BR freight prices could rise by 120%

BRITISH RAIL is imposing price increases of up to 120 per cent on its freight customers in an effort to rid itself of 'unprofitable' flows of traffic, according to a campaign launched yesterday.

The campaign claimed that annual contracts for more than 2 million tonnes of freight are likely to be lost as a result of BR's new policy by the end of this month, the equivalent of an extra 80,000 lorry journeys. Further losses are expected by next March.

A group of 150 companies involved with rail freight launched 'Freight on Rail', a campaign to encourage the Government to stimulate the rail freight business rather than allow it to be run down. Mike Harvey, managing director of CAIB UK, the wagon-leasing company, said: 'BR is in many cases refusing even to quote for what are sizeable flows of freight because they say they cannot make a profit on them.' He said that BR and the Department of Transport appeared to be blaming each other for the change in policy.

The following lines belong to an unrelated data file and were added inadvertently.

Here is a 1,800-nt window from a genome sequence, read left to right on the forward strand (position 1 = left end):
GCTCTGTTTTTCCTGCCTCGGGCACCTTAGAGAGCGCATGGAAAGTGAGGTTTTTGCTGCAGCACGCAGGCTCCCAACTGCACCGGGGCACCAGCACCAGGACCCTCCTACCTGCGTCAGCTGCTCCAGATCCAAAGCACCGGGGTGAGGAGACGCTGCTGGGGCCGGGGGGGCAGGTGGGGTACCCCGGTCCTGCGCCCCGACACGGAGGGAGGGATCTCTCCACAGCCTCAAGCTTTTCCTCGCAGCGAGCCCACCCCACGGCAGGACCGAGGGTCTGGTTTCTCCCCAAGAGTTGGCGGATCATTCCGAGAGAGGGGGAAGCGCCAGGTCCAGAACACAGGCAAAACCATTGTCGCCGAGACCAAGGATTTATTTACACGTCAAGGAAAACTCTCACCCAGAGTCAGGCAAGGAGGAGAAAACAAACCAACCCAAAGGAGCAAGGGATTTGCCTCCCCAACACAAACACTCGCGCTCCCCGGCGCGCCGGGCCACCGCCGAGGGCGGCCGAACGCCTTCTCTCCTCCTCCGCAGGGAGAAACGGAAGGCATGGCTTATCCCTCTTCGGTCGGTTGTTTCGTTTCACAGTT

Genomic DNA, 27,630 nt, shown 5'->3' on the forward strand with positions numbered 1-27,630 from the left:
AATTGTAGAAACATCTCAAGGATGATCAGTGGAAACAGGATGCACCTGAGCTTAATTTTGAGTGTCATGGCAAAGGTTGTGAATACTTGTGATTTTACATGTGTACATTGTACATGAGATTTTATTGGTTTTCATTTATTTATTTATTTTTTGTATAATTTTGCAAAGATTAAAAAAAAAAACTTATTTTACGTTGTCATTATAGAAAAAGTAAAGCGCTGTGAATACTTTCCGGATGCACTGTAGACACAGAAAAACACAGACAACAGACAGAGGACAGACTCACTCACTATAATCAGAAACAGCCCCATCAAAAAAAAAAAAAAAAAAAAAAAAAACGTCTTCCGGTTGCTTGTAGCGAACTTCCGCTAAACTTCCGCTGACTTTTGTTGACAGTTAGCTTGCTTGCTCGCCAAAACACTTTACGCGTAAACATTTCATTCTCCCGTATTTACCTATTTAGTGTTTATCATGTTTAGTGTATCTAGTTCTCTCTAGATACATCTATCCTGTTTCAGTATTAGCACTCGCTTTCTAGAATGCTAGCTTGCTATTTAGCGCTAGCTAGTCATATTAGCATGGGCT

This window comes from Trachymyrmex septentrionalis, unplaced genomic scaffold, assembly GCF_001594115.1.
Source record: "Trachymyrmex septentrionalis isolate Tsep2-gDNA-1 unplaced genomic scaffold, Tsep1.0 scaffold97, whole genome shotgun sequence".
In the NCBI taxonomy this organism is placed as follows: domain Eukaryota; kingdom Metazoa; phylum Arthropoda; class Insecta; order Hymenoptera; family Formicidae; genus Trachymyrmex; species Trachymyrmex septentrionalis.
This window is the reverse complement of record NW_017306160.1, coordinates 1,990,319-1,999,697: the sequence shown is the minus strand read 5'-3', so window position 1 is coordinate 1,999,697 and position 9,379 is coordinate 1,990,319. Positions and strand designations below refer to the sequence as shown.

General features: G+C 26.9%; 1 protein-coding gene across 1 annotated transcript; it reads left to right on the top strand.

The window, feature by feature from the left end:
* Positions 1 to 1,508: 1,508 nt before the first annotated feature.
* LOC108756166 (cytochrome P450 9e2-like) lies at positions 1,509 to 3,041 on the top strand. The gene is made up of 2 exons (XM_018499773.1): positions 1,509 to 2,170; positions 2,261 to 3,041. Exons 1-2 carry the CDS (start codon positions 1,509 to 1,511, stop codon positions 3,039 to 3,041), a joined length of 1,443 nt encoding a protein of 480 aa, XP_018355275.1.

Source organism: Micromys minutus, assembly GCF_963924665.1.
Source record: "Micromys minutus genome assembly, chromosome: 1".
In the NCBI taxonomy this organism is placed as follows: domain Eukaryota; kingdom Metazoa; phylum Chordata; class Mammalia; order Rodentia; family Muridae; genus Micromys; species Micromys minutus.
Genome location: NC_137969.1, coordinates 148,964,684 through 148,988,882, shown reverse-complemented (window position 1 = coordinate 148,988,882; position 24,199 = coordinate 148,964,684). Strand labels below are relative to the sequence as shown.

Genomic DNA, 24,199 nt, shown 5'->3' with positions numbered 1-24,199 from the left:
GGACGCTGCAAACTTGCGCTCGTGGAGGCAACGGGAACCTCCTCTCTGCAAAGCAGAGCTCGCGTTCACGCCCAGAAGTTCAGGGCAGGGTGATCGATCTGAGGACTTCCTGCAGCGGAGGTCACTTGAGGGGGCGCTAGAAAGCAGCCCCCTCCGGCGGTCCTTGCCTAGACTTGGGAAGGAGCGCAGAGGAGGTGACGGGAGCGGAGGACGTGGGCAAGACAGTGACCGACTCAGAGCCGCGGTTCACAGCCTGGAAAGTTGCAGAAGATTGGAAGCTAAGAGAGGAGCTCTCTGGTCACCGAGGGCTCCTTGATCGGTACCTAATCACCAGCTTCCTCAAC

Nicholas Finney, managing director of the Waterfront Partnership transport consultancy, cited the example of a firm that currently moves 100,000 tonnes per year from Boston, Lincolnshire, to the West Midlands. He said the firm was being asked to pay at least 61 per cent more and was told by BR that it would continue to carry the flow only if it was increased to 165,000 tonnes a year.

BR had also refused to give Blue Circle a price for carrying 68,000 tonnes per year from the Peak District to the Midlands. Mr Harvey said: 'The point is that customers who have invested in rail heads have done so on the basis of certain flows. If BR then refuses to carry some of these flows, it may well make the whole operation unviable since the costs have to be shared by a smaller tonnage.'

The Government has said it is selling BR's freight businesses but no date for the sale has been set. While the Government has ostensibly supported the transfer of freight from road to rail, BR managers feel it has been running down the industry.

BR freight managers were told by the Department of Transport this year not to seek new business or to behave in an 'entrepreneurial manner'. They fear that the policy of cutting off unprofitable business will lose them some of their biggest customers.

The rail freight industry is already under great pressure because it is losing revenue from coal, its most profitable sector.